The 75-year-old Army veteran who was charged with a crime when he hung two napkin-sized American flags on the fence of a Veterans Affairs facility in Los Angeles has been acquitted.
The federal misdemeanor count against Robert Rosebrock comes from a federal statute that prohibits the posting of materials or placards on federal property without authorization.
What Happened? On Memorial Day last year, Rosebrock was cited for displaying two napkin-sized American flags on a fence near the “Great Lawn Gate” entrance to a VA park. He had done this every Sunday and Memorial day to protest the VA’s poor care of veterans, particularly homeless vets.
What was the ruling? In a bench trial (which doesn’t have a jury), U.S. Magistrate Judge Steve Kim found Rosebrock not guilty of the violation – which carried a six-month prison sentence. The judge found that not only was no evidence presented that Rosebrock did not have permission to display the flags, there was no evidence he actually put the flags there in the first place, NBC Los Angeles is reporting.
NBC Los Angeles: 75-Year-Old Vet Acquitted of Illegally Hanging Napkin-Sized Flags at West LA Veterans Affairs Office
Judicial Watch: Court Finds 75-Year-Old Los Angeles Veteran Robert Rosebrock Not Guilty of Federal Crime for Displaying American Flags above Veterans Administration Fence
My News LA: U.S. Army Veteran acquitted of illegally displaying flags at LA Veterans Affairs facility
What was the courtroom like? There were about two dozen observers in the courtroom, including homeless activist Ted Hayes, dressed as Uncle Sam. Military veteran Gene Simes, national chairman of a Rochester, New York-based veterans advocacy group, stood in uniform at attention with a folded flag under his arm during the proceeding.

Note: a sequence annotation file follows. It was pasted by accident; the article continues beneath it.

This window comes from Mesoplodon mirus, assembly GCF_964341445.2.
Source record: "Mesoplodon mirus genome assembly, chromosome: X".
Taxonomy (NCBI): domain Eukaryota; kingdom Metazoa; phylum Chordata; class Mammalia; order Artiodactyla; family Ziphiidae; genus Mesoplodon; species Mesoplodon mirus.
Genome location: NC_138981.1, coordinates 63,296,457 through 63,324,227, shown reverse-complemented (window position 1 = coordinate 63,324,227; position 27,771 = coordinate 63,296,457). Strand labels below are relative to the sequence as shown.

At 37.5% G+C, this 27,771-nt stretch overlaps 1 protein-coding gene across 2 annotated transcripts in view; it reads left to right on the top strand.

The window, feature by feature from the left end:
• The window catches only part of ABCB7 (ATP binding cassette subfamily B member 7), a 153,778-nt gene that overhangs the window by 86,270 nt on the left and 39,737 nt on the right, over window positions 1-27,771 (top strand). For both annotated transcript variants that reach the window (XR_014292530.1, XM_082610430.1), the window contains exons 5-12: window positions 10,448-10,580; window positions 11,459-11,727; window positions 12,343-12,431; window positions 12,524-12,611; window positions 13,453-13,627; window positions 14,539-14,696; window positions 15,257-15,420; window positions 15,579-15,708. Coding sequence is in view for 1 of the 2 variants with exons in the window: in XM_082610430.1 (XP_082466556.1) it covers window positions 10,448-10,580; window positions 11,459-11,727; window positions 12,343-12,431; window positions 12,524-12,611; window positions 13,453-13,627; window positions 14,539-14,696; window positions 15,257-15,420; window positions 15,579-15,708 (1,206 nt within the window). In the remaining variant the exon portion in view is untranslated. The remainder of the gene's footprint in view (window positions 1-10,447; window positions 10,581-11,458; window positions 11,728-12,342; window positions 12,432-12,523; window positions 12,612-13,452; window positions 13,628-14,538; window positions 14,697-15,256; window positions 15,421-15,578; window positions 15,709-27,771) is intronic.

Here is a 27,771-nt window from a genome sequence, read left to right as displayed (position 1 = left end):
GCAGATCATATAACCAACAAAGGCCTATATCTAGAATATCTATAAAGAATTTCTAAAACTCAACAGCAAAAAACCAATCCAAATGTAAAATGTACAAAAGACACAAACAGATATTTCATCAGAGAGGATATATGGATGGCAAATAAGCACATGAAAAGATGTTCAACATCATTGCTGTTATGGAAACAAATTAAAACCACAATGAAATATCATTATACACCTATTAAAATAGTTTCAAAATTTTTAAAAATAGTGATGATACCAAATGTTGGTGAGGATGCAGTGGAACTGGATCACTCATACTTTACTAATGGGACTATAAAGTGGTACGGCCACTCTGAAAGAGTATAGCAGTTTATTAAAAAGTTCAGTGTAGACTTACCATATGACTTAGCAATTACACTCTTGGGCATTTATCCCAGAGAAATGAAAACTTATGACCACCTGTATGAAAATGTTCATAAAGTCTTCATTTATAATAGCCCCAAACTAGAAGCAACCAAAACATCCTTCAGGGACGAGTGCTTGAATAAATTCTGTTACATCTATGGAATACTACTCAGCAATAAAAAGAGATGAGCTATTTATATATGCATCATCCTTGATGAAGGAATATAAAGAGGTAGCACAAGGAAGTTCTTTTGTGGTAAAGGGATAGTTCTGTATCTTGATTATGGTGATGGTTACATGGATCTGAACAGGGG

When the judge announced his ruling, the gallery broke out in applause.
Outside the courtroom, Rosebrock said that he was “honored that the flag was exonerated — and for once the veterans got a victory.”
Rosebrock faced other charges. Rosebrock initially faced two additional counts for allegedly taking unauthorized photos of a VA police officer at the VA’s Great Lawn Gate without permission.
However, in a pretrial decision, Kim ruled that the regulation, as applied to the Great Lawn, was not reasonable under even the most lenient First Amendment standard.
The VA’s argument was that the statute was necessary to protect veterans’ privacy, but the judge rejected that argument, saying if the VA wanted to protect veterans’ privacy, it would ban all photography, not just photography for news, commercial or advertising purposes.